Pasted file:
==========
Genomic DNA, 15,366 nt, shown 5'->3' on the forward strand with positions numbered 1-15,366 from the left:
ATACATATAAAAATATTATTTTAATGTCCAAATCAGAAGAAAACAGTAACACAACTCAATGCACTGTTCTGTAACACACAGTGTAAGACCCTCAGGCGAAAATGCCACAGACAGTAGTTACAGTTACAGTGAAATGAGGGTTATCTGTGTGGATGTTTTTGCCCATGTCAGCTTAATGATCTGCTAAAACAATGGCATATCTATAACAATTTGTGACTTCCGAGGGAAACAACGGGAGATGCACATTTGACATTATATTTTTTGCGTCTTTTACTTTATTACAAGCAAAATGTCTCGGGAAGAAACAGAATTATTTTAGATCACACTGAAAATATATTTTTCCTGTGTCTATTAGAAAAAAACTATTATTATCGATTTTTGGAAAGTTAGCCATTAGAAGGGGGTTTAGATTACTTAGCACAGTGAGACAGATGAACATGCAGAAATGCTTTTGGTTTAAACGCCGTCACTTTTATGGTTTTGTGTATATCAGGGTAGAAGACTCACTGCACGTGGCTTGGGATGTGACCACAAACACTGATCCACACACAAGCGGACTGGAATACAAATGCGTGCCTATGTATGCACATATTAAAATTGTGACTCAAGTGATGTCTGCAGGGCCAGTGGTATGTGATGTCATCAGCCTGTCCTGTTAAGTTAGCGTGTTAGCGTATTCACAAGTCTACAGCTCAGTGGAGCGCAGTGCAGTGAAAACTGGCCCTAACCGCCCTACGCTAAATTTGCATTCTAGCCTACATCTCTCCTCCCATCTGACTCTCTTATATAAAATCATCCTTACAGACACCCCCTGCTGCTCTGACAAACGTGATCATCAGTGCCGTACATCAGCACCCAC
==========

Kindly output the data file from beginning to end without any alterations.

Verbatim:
Genomic DNA, 15,366 nt, shown 5'->3' on the forward strand with positions numbered 1-15,366 from the left:
ATACATATAAAAATATTATTTTAATGTCCAAATCAGAAGAAAACAGTAACACAACTCAATGCACTGTTCTGTAACACACAGTGTAAGACCCTCAGGCGAAAATGCCACAGACAGTAGTTACAGTTACAGTGAAATGAGGGTTATCTGTGTGGATGTTTTTGCCCATGTCAGCTTAATGATCTGCTAAAACAATGGCATATCTATAACAATTTGTGACTTCCGAGGGAAACAACGGGAGATGCACATTTGACATTATATTTTTTGCGTCTTTTACTTTATTACAAGCAAAATGTCTCGGGAAGAAACAGAATTATTTTAGATCACACTGAAAATATATTTTTCCTGTGTCTATTAGAAAAAAACTATTATTATCGATTTTTGGAAAGTTAGCCATTAGAAGGGGGTTTAGATTACTTAGCACAGTGAGACAGATGAACATGCAGAAATGCTTTTGGTTTAAACGCCGTCACTTTTATGGTTTTGTGTATATCAGGGTAGAAGACTCACTGCACGTGGCTTGGGATGTGACCACAAACACTGATCCACACACAAGCGGACTGGAATACAAATGCGTGCCTATGTATGCACATATTAAAATTGTGACTCAAGTGATGTCTGCAGGGCCAGTGGTATGTGATGTCATCAGCCTGTCCTGTTAAGTTAGCGTGTTAGCGTATTCACAAGTCTACAGCTCAGTGGAGCGCAGTGCAGTGAAAACTGGCCCTAACCGCCCTACGCTAAATTTGCATTCTAGCCTACATCTCTCCTCCCATCTGACTCTCTTATATAAAATCATCCTTACAGACACCCCCTGCTGCTCTGACAAACGTGATCATCAGTGCCGTACATCAGCACCCAC